My closest friend tried to kill herself last night. I was the one who found her and called for help.

She told me two days ago that she’d be going into the hospital, and asked if I could come pick up her cat. When my calls and text messages and e-mails got no response, I thought she was at a doctor visit, or more likely in the hospital already.

I went to her apartment office after work yesterday, to get the keys and explain the situation. I’m her emergency contact person, so that was a simple enough process. I took the elevator upstairs to the fourth floor. When I put the key in and turned it, I found that the door was already unlocked. That was odd. She’s always very concerned about her home and her car being locked. I walked in and immediately noticed that her apartment was in complete disarray. There was a huge pile of clothes on the floor of the bathroom, including a bunch of shirts and a belt hanging from the bent shower rod. The kitchen was full of dirty dishes and fresh fruit. It looked like she’d just come back from the grocery store.

I walked into the living room and saw a person lying on the floor. It couldn’t be her, I thought. She’s at the hospital. After a dumbfounded second I realized that it was her, and feared the worst. She was lying on her side, with her legs on the blanket and her shoulder on the floor. The arm that was trapped underneath her was blue. Her hair was covering her face, and when I pushed it back, her skin looked waxy, and her eyes and lips were extremely dry. Tears came to my eyes as I said her name, told her it was me, told her she was safe. I touched her back and hip to gently shake her. There was no movement or sound. I shook her a little bit harder. Nothing. I felt her neck for a pulse. It was there, and very fast. THANK GOD. I tried to roll her over, and she moaned quietly. THANK GOD. Her eyes opened slightly, then closed again. I called 9-1-1.

They asked if there was any evidence of pills or drugs. I looked around and found some on the counter in the kitchen; two empty bottles, one Ambien and the other Seraquil. She’d mixed them together in a wine glass with some water and drunk some of the cloudy white mixture. The glass was on the counter, still half full.

After hanging up the phone, I went over to kneel beside her. I stroked her back and hair, and said things I hoped would be reassuring, while I waited for the paramedics to arrive. Her cat saw us both on the floor and thought it was cuddle time. She walked over to me, brushed her body against me, and laid on her side by my knee, purring and exposing her belly so that I could pet her. That made me cry even harder.

A few minutes later, the three paramedics arrived. They instantly knew what to do, and were absolute professionals. They asked for her name, and asked what happened. I showed them the empty pill containers and the half-full wine glass. They asked if I knew how long she had been there. I did not, but I guessed maybe an hour or so. They took charge, telling her in loud voices what they were going to do. “[Friend’s name]? I need you to keep your arm relaxed, okay? You might feel a little pin prick, okay? You’re gonna be fine. Just relax, okay [friend’s name]? You’re doing great.” The two firefighters and two policemen arrived soon after. They put on blue latex gloves and inspected the small apartment. I sat against the wall and stayed out of the way. The cat was terrified, and curled up underneath a chair. The policeman picked up the wine glass, held it aloft for a second, and then said to everyone and no one, “Heh. Looks like she made herself a little cocktail.” The hair on the back of my neck stood on end. Then the person with the stretcher arrived, and she moaned loudly as the paramedics easily lifted her limp, frail body onto the stretcher and wheeled her out. I stayed behind for about half an hour after that, not knowing what to do or think, crying and trying to comfort the cat at the same time.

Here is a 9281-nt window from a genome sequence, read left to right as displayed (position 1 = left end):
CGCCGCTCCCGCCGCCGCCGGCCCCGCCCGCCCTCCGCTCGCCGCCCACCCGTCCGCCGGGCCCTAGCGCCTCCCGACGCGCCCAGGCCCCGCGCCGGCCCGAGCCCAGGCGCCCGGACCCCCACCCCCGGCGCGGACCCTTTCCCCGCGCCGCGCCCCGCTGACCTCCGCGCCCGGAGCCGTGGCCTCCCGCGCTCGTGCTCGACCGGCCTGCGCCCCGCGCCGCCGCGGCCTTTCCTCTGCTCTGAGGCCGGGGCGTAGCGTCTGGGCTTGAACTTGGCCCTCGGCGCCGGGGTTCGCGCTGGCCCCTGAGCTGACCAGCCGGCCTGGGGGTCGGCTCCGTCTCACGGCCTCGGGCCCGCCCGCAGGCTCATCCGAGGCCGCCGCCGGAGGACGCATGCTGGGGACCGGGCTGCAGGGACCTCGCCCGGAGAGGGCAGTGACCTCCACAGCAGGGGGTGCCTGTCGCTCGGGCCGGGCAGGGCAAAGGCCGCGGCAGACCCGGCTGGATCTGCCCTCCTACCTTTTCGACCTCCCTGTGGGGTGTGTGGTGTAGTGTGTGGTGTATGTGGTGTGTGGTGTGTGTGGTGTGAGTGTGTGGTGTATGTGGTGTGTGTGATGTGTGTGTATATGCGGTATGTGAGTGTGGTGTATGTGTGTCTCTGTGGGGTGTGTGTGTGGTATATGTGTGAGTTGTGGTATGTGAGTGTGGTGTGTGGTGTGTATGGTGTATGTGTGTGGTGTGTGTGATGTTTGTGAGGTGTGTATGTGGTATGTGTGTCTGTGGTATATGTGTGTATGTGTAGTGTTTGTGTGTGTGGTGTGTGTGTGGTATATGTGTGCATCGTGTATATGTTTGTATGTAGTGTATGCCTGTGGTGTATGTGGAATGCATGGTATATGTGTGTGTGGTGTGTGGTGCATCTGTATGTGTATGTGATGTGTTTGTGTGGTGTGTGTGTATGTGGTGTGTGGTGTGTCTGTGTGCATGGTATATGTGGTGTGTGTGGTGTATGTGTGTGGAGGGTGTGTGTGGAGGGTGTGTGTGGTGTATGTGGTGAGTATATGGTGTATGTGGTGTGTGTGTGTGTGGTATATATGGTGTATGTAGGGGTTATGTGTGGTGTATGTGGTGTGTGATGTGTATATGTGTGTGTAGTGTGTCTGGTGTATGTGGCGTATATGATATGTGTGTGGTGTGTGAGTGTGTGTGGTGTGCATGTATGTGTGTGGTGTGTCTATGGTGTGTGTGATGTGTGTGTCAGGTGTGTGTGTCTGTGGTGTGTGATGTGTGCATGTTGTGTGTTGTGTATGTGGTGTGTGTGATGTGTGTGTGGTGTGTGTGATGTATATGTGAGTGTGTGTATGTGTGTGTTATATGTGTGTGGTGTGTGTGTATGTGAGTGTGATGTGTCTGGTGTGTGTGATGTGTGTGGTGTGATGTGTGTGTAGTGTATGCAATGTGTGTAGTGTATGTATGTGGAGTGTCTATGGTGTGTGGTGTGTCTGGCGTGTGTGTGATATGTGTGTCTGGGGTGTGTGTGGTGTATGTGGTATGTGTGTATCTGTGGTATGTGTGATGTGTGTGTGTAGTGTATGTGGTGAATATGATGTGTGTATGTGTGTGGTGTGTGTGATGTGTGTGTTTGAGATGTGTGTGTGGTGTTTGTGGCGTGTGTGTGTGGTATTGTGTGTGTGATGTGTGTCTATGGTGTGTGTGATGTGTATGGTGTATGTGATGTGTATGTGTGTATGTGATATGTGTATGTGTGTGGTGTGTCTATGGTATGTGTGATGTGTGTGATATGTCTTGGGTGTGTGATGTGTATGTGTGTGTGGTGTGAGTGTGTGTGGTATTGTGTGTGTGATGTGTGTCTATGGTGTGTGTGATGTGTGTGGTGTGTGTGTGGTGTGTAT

I got in my car and drove home with a lump in my throat to e-mail her family. Her sister wrote back right away, asking for more information, and then she wrote back later in the evening to tell me more and more harrowing details. I called a handful friends of mine who know her to tell them what had happened.

She’s alive, and slowly but surely stabilizing, as I’m writing this. She can’t talk yet. She can’t breathe on her own yet, but apparently that’s normal after someone takes that much Ambien. She may have to be on the ventilator for a few days until the drugs run their course. No friend visits for a while. Her vital signs are good. I think she’s going to pull through.

I cried myself to sleep last night, and stayed home from work today, crying and lying in my bed in a state of shock. I backed out of my gig last night, and backed out of the one tonight too. I have to go to her place today to take care of the cat and get her to a pet sitter. It’s going to be very hard to go into that apartment again.

I hope this is something that you never have to deal with.